According to allcountrylist, there is virtually no modern manufacturing industry and Sierra Leone’s industrial sector is one of the most backward in the entire African continent. It is generally represented by small artisan complexes, hampered in operation by poor maintenance and inefficiency of the electricity supply. Among the most important industries, with the exception of mining and oil processing (Kissy refinery near the capital), the sector includes some processing plants for agricultural and forestry products, including oil mills, rice mills, breweries, tobacco factories, sawmills, furniture factories etc. § Mineral resources are huge, but their exploitation does not bring substantial benefits to the country;DIamond MINing COmpany) even if it is always foreign companies that manage the extraction. The main diamond deposits, which supply between 650,000 and 1 million approx. of carats per year, are located in the districts of Kenema, Kono and Bo. The deposits of iron, bauxite and rutile are also fairly rich, a mineral widely requested by the space industry of which Sierra Leone is one of the few world suppliers. Energy minerals are missing; imported oil feeds thermoelectric power plants.


Domestic trade is of little importance; as regards the foreign one, the substantial increases in the prices of various goods that the country needs – such as oil, industrial products, etc. – and the government’s difficulty in managing the clandestine trade have heavy repercussions on the trade balance. However, despite being in deficit, it is recovering (-7.3% in 2003 and -4.9% in 2006). Exports are represented by diamonds, coffee, cocoa, bauxite, etc.; in imports, machinery, fuels, various industrial products and foodstuffs prevail. § The ways of communication are very lacking; the railways, progressively deactivated, are now represented only by the Marampa Mineral Railway, which connects the mines of Marampa with the port of Pepel. The road system is more developed, with 11,300 km of roads in 2002. A considerable amount of traffic takes place by river; the inland waterways total approx. 800 km, although the high courses of the rivers are generally usable only during the rainy season. The main port is that of Freetown, used for import trade; active mining ports are Pepel and Port Loko. The domestic and international air services are fairly represented; the main airport is Lungi, near Freetown.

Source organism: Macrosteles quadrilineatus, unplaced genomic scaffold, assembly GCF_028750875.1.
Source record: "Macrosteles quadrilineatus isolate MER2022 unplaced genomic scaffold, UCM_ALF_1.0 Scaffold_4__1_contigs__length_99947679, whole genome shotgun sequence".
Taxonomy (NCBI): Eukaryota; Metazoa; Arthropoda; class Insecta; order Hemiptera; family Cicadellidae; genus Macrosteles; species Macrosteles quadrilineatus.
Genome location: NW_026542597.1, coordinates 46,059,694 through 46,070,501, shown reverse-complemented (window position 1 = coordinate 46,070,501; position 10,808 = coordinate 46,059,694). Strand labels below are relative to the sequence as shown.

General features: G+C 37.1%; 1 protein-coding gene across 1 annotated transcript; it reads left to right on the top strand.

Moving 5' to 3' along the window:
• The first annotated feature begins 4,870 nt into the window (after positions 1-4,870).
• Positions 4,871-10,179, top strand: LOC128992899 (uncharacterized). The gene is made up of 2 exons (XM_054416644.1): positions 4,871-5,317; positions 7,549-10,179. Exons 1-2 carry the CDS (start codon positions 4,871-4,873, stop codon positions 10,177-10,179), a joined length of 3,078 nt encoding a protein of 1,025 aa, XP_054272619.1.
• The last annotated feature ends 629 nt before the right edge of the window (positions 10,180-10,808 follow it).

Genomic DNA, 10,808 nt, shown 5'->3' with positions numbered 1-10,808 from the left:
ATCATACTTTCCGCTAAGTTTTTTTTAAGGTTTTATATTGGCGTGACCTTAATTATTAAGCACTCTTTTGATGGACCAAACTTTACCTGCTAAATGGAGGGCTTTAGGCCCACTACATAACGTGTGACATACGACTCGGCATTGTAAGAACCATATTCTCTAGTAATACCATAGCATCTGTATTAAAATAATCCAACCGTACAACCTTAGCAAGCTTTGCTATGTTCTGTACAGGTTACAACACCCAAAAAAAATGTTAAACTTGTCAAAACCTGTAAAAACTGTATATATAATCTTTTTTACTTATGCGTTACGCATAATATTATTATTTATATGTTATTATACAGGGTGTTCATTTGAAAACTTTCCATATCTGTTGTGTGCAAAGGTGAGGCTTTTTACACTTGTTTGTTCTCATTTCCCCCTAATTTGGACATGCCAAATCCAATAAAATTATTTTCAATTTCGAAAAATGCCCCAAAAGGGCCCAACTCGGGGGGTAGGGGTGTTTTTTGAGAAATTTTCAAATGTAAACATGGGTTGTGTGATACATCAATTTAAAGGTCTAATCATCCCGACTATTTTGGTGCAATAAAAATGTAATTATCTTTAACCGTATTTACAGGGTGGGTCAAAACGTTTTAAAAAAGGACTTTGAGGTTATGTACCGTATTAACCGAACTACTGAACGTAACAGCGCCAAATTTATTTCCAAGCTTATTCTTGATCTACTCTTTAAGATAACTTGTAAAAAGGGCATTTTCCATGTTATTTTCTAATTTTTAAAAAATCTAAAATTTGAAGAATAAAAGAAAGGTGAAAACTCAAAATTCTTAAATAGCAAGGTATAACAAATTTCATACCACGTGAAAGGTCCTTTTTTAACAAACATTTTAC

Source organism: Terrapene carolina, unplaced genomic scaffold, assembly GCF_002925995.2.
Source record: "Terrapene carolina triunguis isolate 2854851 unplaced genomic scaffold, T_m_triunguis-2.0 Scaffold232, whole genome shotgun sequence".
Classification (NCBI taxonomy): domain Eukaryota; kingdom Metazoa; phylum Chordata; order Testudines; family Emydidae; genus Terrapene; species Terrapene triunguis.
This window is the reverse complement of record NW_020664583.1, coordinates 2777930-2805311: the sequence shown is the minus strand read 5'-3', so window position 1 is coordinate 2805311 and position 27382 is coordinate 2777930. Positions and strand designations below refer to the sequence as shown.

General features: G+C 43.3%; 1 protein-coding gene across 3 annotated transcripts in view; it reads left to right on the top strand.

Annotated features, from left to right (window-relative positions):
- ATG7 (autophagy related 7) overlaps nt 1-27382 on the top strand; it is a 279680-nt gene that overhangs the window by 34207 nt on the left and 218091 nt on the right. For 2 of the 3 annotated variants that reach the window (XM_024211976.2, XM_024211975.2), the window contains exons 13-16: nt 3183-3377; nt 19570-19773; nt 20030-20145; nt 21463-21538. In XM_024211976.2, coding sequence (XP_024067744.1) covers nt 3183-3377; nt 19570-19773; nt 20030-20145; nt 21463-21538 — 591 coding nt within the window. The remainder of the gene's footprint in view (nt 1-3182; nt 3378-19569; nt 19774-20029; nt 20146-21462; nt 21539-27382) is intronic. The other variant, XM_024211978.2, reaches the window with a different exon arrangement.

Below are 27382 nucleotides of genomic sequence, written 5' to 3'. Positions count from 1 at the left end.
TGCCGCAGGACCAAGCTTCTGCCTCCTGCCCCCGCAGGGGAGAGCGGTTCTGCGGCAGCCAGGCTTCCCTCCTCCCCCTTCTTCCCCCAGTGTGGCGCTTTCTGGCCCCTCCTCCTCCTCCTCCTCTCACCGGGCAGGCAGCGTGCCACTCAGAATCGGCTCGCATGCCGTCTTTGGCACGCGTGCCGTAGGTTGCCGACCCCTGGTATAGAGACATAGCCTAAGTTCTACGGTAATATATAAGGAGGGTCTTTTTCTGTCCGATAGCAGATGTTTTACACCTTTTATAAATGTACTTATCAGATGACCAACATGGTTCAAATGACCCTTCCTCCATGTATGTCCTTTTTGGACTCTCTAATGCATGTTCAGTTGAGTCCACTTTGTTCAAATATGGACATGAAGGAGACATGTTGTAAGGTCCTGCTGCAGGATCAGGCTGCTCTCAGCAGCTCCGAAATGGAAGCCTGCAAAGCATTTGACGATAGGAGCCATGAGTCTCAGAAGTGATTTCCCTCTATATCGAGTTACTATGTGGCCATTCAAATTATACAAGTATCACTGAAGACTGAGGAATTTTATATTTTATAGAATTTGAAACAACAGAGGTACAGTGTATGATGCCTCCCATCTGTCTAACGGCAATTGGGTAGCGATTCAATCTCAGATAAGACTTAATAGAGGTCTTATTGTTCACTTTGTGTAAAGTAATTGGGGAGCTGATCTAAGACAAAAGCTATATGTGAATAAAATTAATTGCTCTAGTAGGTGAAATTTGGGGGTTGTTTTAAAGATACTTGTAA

Sierra Leone Economy